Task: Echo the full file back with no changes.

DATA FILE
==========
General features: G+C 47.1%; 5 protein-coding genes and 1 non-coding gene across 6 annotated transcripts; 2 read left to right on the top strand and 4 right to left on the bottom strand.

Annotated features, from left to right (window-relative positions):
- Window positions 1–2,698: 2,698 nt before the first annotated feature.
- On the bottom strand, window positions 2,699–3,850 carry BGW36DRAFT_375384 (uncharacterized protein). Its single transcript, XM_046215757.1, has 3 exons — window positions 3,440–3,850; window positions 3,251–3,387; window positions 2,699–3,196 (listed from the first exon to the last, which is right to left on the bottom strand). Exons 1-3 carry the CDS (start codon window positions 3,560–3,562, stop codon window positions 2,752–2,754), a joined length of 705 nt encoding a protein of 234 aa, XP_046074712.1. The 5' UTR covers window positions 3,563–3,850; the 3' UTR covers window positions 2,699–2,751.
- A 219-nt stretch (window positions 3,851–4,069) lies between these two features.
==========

General features: G+C 47.1%; 5 protein-coding genes and 1 non-coding gene across 6 annotated transcripts; 2 read left to right on the top strand and 4 right to left on the bottom strand.

Annotated features, from left to right (window-relative positions):
- Window positions 1–2,698: 2,698 nt before the first annotated feature.
- On the bottom strand, window positions 2,699–3,850 carry BGW36DRAFT_375384 (uncharacterized protein). Its single transcript, XM_046215757.1, has 3 exons — window positions 3,440–3,850; window positions 3,251–3,387; window positions 2,699–3,196 (listed from the first exon to the last, which is right to left on the bottom strand). Exons 1-3 carry the CDS (start codon window positions 3,560–3,562, stop codon window positions 2,752–2,754), a joined length of 705 nt encoding a protein of 234 aa, XP_046074712.1. The 5' UTR covers window positions 3,563–3,850; the 3' UTR covers window positions 2,699–2,751.
- A 219-nt stretch (window positions 3,851–4,069) lies between these two features.